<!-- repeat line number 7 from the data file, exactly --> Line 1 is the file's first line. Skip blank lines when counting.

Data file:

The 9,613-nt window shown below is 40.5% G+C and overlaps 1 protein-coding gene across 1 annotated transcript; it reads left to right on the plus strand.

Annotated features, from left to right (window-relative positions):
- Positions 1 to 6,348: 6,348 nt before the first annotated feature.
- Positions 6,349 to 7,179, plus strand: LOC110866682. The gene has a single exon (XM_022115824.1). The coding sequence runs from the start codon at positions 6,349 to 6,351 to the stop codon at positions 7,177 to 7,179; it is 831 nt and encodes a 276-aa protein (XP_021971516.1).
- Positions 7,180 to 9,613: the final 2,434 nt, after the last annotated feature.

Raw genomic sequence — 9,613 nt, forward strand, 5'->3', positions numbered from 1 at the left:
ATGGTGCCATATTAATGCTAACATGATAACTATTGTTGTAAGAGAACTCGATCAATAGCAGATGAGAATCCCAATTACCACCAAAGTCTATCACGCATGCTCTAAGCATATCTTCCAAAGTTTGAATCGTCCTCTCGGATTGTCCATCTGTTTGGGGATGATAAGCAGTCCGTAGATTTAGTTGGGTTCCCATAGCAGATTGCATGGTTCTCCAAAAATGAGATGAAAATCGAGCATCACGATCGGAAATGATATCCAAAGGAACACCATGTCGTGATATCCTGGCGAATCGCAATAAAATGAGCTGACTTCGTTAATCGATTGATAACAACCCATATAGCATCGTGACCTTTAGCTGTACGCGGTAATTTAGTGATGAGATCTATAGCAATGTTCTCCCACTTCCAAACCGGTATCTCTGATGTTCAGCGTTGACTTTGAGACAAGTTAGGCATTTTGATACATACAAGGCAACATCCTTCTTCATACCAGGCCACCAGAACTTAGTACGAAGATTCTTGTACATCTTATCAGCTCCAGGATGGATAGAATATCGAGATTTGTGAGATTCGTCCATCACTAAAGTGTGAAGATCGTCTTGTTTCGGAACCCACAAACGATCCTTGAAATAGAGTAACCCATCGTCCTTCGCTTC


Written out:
ATGGTGCCATATTAATGCTAACATGATAACTATTGTTGTAAGAGAACTCGATCAATAGCAGATGAGAATCCCAATTACCACCAAAGTCTATCACGCATGCTCTAAGCATATCTTCCAAAGTTTGAATCGTCCTCTCGGATTGTCCATCTGTTTGGGGATGATAAGCAGTCCGTAGATTTAGTTGGGTTCCCATAGCAGATTGCATGGTTCTCCAAAAATGAGATGAAAATCGAGCATCACGATCGGAAATGATATCCAAAGGAACACCATGTCGTGATATCCTGGCGAATCGCAATAAAATGAGCTGACTTCGTTAATCGATTGATAACAACCCATATAGCATCGTGACCTTTAGCTGTACGCGGTAATTTAGTGATGAGATCTATAGCAATGTTCTCCCACTTCCAAACCGGTATCTCTGATGTTCAGCGTTGACTTTGAGACAAGTTAGGCATTTTGATACATACAAGGCAACATCCTTCTTCATACCAGGCCACCAGAACTTAGTACGAAGATTCTTGTACATCTTATCAGCTCCAGGATGGATAGAATATCGAGATTTGTGAGATTCGTCCATCACTAAAGTGTGAAGATCGTCTTGTTTCGGAACCCACAAACGATCCTTGAAATAGAGTAACCCATCGTCCTTCGCTTC